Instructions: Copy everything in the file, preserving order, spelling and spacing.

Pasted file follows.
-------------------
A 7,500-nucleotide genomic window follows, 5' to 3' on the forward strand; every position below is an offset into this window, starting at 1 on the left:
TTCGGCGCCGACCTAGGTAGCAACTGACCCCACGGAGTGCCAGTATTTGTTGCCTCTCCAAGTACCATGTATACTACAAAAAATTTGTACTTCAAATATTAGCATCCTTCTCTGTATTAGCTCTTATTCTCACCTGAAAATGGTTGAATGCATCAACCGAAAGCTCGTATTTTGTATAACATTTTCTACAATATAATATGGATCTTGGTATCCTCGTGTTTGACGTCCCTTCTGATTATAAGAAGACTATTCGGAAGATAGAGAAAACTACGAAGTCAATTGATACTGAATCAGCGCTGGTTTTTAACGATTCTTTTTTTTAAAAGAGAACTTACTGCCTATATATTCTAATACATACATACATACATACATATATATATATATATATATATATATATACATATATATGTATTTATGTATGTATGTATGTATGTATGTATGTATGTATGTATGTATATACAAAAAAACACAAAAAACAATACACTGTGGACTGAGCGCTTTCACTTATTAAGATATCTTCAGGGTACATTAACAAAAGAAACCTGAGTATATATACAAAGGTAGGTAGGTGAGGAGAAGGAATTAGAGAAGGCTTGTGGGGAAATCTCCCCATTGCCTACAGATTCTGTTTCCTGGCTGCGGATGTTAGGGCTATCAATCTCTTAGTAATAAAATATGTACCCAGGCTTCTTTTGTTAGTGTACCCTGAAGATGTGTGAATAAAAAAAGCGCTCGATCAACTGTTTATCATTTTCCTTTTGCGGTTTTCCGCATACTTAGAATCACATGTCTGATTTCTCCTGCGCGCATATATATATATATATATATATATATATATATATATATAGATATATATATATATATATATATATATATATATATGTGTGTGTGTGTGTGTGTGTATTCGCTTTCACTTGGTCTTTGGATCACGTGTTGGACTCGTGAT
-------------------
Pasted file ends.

A 7,500-nucleotide genomic window follows, 5' to 3' on the forward strand; every position below is an offset into this window, starting at 1 on the left:
TTCGGCGCCGACCTAGGTAGCAACTGACCCCACGGAGTGCCAGTATTTGTTGCCTCTCCAAGTACCATGTATACTACAAAAAATTTGTACTTCAAATATTAGCATCCTTCTCTGTATTAGCTCTTATTCTCACCTGAAAATGGTTGAATGCATCAACCGAAAGCTCGTATTTTGTATAACATTTTCTACAATATAATATGGATCTTGGTATCCTCGTGTTTGACGTCCCTTCTGATTATAAGAAGACTATTCGGAAGATAGAGAAAACTACGAAGTCAATTGATACTGAATCAGCGCTGGTTTTTAACGATTCTTTTTTTTAAAAGAGAACTTACTGCCTATATATTCTAATACATACATACATACATACATATATATATATATATATATATATATATACATATATATGTATTTATGTATGTATGTATGTATGTATGTATGTATGTATGTATGTATATACAAAAAAACACAAAAAACAATACACTGTGGACTGAGCGCTTTCACTTATTAAGATATCTTCAGGGTACATTAACAAAAGAAACCTGAGTATATATACAAAGGTAGGTAGGTGAGGAGAAGGAATTAGAGAAGGCTTGTGGGGAAATCTCCCCATTGCCTACAGATTCTGTTTCCTGGCTGCGGATGTTAGGGCTATCAATCTCTTAGTAATAAAATATGTACCCAGGCTTCTTTTGTTAGTGTACCCTGAAGATGTGTGAATAAAAAAAGCGCTCGATCAACTGTTTATCATTTTCCTTTTGCGGTTTTCCGCATACTTAGAATCACATGTCTGATTTCTCCTGCGCGCATATATATATATATATATATATATATATATATATATATAGATATATATATATATATATATATATATATATATATGTGTGTGTGTGTGTGTGTGTATTCGCTTTCACTTGGTCTTTGGATCACGTGTTGGACTCGTGAT